Recent changes in the status of Steller's Eider Polysticta stelleri wintering in Europe: a decline or redistribution?
Publikation/Tidskrift/Serie: Bird Conservation International
Förlag: Cambridge University Press
Steller's Eider Polysticta stelleri has a restricted arctic breeding range. The world population declined to c. 220,000 individuals in the late 1990s from an estimated 400,000-500,000 in the 1960s. The species has a limited global wintering distribution, occurring in marine habitats in north-east Europe, islands close to Kamchatka in Russia, and the eastern Aleutian Islands and south-west Alaska. European wintering numbers were estimated at 30,000-50,000 in the early 1990s, when the population was considered of favourable conservation status. Recent census data from the most important European wintering sites show annual declines of 8% in Norway since 1984, 9% in Estonia since 1994 and 22% in Lithuania since 1995, suggesting an overall 65% reduction in Europe. Counts in 1994 suggested that 30-50% of the European population wintered in Russia at that time. Current census data from Russia show similar declines along monitored sections of the Kola Peninsula wintering grounds since 1994. Accounting for trends in Russia, the current European wintering population could possibly stand at 10,000-15,000 individuals (a more than a 50% decline in 10 years), qualifying this population as Endangered under IUCN criteria. The changes in Baltic/Norwegian wintering numbers did not correlate with changes in the extent of ice-free marine waters in the Kola Peninsula/White Sea areas, but changes in annual numbers in Norway were correlated with winter North Atlantic Oscillation indices. Variation in annual numbers in the Baltic Sea correlated with projected number of juveniles among wintering birds. However, none of the possible causes discussed in this paper could fully explain the decline in Steller's Eider, confirming the need for comprehensive monitoring of the population throughout its winter range and for cohesive demographic monitoring to target effective conservation action.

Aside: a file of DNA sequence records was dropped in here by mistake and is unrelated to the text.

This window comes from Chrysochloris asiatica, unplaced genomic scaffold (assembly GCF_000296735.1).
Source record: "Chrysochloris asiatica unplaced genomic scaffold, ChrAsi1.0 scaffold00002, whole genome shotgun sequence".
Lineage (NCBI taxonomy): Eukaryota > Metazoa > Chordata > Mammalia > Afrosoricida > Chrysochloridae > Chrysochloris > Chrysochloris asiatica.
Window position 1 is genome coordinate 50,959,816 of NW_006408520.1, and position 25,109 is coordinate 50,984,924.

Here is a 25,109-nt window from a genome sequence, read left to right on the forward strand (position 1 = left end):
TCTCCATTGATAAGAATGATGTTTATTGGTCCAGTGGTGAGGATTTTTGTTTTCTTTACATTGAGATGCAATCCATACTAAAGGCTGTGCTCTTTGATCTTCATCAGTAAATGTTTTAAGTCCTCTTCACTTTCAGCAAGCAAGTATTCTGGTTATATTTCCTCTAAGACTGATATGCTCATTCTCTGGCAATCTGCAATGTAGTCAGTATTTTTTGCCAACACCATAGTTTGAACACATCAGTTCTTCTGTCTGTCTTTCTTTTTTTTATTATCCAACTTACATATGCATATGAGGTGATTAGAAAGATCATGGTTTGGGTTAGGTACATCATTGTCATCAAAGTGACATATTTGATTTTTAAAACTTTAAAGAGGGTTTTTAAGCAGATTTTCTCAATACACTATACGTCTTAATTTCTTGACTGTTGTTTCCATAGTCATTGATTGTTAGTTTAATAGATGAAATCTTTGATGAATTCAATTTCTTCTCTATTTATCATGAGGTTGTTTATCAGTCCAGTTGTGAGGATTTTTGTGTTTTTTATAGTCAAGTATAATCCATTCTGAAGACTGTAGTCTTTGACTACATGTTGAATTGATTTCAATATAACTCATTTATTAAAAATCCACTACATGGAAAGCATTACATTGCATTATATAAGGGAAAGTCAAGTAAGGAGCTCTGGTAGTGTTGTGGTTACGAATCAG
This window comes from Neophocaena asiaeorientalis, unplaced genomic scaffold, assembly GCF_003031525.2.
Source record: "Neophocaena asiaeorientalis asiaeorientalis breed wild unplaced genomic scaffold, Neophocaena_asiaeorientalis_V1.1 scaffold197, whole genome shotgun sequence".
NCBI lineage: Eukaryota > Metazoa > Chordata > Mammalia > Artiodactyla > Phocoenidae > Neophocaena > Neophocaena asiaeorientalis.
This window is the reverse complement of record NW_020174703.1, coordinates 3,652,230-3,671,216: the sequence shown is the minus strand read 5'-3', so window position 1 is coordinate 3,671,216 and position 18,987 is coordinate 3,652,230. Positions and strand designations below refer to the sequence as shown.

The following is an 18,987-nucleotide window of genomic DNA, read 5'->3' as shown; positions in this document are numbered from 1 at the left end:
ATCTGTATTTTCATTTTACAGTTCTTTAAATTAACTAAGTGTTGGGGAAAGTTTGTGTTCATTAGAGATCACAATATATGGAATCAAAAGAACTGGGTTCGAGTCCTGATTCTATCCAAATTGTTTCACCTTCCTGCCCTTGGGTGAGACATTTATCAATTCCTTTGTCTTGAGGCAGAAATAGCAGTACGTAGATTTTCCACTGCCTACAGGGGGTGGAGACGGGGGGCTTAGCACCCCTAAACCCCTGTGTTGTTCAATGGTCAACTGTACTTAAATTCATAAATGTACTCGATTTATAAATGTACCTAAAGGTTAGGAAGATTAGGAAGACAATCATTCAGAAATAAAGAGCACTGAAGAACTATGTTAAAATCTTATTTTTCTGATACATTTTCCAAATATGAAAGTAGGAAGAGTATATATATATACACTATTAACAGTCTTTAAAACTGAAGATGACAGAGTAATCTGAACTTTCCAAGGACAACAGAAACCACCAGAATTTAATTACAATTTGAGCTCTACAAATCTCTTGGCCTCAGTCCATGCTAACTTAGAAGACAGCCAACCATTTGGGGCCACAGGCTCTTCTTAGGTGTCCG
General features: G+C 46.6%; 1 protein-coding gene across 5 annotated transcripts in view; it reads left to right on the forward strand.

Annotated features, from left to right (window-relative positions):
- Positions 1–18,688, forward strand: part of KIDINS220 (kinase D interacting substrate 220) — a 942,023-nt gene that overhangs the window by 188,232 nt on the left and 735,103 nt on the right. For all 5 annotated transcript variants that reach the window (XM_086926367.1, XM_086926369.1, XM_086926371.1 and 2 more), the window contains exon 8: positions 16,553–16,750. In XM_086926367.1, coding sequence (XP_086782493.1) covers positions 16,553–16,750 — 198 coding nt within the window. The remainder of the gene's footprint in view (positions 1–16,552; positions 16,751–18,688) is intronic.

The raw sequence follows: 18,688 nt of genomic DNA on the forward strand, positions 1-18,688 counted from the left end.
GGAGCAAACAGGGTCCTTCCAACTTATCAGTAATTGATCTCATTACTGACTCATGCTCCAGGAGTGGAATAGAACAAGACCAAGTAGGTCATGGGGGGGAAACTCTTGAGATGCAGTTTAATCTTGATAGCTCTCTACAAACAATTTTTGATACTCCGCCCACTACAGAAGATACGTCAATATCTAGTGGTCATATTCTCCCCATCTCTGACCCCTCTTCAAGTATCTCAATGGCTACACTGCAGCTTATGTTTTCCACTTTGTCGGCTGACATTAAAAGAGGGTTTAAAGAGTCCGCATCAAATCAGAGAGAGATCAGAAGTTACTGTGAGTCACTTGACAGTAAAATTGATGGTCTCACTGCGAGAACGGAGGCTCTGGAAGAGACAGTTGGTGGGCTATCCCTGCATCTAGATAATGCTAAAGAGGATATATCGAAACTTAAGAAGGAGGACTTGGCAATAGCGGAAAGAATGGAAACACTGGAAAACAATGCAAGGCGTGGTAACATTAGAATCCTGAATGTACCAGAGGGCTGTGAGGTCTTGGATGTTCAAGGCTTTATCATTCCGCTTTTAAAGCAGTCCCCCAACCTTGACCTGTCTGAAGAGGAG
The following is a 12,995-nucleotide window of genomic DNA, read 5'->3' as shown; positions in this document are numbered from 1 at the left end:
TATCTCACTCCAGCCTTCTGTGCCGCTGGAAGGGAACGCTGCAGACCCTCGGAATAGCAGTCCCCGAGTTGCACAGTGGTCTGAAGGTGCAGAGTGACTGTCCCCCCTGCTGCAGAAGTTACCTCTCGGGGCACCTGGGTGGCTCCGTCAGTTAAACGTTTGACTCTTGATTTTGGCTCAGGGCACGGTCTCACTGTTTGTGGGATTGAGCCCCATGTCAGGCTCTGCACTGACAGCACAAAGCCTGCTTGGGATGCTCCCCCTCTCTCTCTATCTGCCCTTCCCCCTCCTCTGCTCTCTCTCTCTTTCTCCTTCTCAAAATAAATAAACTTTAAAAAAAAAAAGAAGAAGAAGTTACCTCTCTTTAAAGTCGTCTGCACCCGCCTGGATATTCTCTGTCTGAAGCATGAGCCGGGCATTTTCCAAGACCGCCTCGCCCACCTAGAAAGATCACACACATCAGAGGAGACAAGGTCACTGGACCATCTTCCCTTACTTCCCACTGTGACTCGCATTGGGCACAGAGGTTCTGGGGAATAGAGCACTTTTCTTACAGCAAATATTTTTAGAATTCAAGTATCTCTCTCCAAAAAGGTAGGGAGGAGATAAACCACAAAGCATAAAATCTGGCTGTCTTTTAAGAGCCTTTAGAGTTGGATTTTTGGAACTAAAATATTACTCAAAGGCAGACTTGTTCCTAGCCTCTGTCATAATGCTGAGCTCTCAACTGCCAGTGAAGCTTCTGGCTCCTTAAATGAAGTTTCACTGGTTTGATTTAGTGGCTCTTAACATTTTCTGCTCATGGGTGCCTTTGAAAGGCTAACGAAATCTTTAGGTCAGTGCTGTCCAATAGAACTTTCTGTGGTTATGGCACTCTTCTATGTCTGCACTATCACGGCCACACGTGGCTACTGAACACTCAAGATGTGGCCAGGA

- Biology and Life Sciences
- ISSN: 1474-0001
- ISSN: 0959-2709